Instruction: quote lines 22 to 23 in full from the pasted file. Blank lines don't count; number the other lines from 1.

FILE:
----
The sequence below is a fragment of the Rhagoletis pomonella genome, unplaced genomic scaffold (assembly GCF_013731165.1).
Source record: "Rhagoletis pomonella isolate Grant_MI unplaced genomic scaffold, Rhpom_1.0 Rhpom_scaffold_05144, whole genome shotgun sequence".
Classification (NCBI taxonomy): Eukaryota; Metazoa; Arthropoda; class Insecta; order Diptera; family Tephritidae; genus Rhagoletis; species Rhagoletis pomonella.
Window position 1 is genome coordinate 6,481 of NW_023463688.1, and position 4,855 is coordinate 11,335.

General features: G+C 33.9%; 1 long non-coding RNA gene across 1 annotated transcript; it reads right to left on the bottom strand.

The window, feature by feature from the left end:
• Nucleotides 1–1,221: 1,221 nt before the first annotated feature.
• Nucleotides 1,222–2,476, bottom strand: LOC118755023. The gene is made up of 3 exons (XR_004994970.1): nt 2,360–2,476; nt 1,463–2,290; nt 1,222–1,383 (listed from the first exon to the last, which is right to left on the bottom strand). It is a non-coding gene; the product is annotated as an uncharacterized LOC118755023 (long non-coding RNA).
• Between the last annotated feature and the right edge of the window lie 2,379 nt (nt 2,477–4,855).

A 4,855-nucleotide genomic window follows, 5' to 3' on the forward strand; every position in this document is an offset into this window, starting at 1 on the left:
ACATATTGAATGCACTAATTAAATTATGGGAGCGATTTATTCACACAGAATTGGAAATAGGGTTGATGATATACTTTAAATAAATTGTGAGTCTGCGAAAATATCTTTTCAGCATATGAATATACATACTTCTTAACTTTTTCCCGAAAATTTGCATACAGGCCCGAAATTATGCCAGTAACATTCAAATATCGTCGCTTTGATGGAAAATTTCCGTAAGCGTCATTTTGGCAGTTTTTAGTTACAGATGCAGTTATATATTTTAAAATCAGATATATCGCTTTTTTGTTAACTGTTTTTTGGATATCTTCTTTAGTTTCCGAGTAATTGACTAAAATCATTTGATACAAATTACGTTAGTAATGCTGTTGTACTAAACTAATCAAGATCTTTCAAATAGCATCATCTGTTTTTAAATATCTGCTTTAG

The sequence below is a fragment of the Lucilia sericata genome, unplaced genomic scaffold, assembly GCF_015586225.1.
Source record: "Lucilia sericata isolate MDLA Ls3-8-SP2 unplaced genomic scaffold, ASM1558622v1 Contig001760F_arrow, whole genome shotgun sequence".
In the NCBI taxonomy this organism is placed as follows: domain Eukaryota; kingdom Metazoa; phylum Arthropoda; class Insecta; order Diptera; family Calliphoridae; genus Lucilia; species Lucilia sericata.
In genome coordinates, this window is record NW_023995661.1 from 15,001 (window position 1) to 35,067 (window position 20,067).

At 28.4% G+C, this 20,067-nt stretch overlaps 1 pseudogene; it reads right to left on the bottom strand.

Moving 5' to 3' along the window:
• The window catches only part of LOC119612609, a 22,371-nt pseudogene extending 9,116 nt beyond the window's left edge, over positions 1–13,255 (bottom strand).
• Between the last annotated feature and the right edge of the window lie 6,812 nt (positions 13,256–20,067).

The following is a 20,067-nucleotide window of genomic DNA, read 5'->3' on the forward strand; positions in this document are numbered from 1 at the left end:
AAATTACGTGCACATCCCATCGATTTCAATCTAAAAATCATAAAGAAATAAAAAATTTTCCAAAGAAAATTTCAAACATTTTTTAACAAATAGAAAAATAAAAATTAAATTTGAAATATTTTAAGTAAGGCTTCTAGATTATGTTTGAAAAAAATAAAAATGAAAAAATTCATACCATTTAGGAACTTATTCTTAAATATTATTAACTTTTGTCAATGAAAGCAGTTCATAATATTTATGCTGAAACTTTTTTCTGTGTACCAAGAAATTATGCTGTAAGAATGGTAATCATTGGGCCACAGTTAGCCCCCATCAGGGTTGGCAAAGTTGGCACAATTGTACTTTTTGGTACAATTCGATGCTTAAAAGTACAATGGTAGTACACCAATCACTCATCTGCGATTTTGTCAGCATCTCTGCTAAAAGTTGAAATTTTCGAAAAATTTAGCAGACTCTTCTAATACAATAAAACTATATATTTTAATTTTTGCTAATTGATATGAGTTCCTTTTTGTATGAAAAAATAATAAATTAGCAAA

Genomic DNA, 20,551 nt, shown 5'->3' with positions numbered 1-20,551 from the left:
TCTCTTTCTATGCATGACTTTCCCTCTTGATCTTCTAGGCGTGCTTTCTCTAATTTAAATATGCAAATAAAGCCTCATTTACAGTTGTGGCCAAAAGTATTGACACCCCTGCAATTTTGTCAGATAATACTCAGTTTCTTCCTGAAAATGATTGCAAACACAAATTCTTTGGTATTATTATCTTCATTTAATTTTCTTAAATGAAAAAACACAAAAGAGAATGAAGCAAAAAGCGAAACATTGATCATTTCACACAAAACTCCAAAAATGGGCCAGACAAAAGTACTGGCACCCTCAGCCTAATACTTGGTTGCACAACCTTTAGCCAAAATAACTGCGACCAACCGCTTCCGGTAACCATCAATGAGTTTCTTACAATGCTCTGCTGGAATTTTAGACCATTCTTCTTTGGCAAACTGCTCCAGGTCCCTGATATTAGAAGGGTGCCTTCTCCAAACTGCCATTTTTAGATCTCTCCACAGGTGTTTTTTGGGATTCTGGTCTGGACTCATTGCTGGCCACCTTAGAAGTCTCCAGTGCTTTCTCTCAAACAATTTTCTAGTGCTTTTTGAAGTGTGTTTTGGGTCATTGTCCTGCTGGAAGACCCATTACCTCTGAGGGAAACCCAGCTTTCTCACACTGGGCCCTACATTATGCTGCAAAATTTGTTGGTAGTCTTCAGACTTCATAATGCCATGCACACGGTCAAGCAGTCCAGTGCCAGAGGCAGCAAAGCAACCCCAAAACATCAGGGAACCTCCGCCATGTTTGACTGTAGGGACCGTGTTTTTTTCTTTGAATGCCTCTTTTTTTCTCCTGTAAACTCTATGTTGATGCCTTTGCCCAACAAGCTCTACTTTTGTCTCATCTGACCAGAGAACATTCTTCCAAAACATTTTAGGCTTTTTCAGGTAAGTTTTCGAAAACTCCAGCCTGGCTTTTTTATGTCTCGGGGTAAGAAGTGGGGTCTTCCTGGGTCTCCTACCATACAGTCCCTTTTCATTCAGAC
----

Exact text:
Genomic DNA, 20,551 nt, shown 5'->3' with positions numbered 1-20,551 from the left:
TCTCTTTCTATGCATGACTTTCCCTCTTGATCTTCTAGGCGTGCTTTCTCTAATTTAAATATGCAAATAAAGCCTCATTTACAGTTGTGGCCAAAAGTATTGACACCCCTGCAATTTTGTCAGATAATACTCAGTTTCTTCCTGAAAATGATTGCAAACACAAATTCTTTGGTATTATTATCTTCATTTAATTTTCTTAAATGAAAAAACACAAAAGAGAATGAAGCAAAAAGCGAAACATTGATCATTTCACACAAAACTCCAAAAATGGGCCAGACAAAAGTACTGGCACCCTCAGCCTAATACTTGGTTGCACAACCTTTAGCCAAAATAACTGCGACCAACCGCTTCCGGTAACCATCAATGAGTTTCTTACAATGCTCTGCTGGAATTTTAGACCATTCTTCTTTGGCAAACTGCTCCAGGTCCCTGATATTAGAAGGGTGCCTTCTCCAAACTGCCATTTTTAGATCTCTCCACAGGTGTTTTTTGGGATTCTGGTCTGGACTCATTGCTGGCCACCTTAGAAGTCTCCAGTGCTTTCTCTCAAACAATTTTCTAGTGCTTTTTGAAGTGTGTTTTGGGTCATTGTCCTGCTGGAAGACCCATTACCTCTGAGGGAAACCCAGCTTTCTCACACTGGGCCCTACATTATGCTGCAAAATTTGTTGGTAGTCTTCAGACTTCATAATGCCATGCACACGGTCAAGCAGTCCAGTGCCAGAGGCAGCAAAGCAACCCCAAAACATCAGGGAACCTCCGCCATGTTTGACTGTAGGGACCGTGTTTTTTTCTTTGAATGCCTCTTTTTTTCTCCTGTAAACTCTATGTTGATGCCTTTGCCCAACAAGCTCTACTTTTGTCTCATCTGACCAGAGAACATTCTTCCAAAACATTTTAGGCTTTTTCAGGTAAGTTTTCGAAAACTCCAGCCTGGCTTTTTTATGTCTCGGGGTAAGAAGTGGGGTCTTCCTGGGTCTCCTACCATACAGTCCCTTTTCATTCAGAC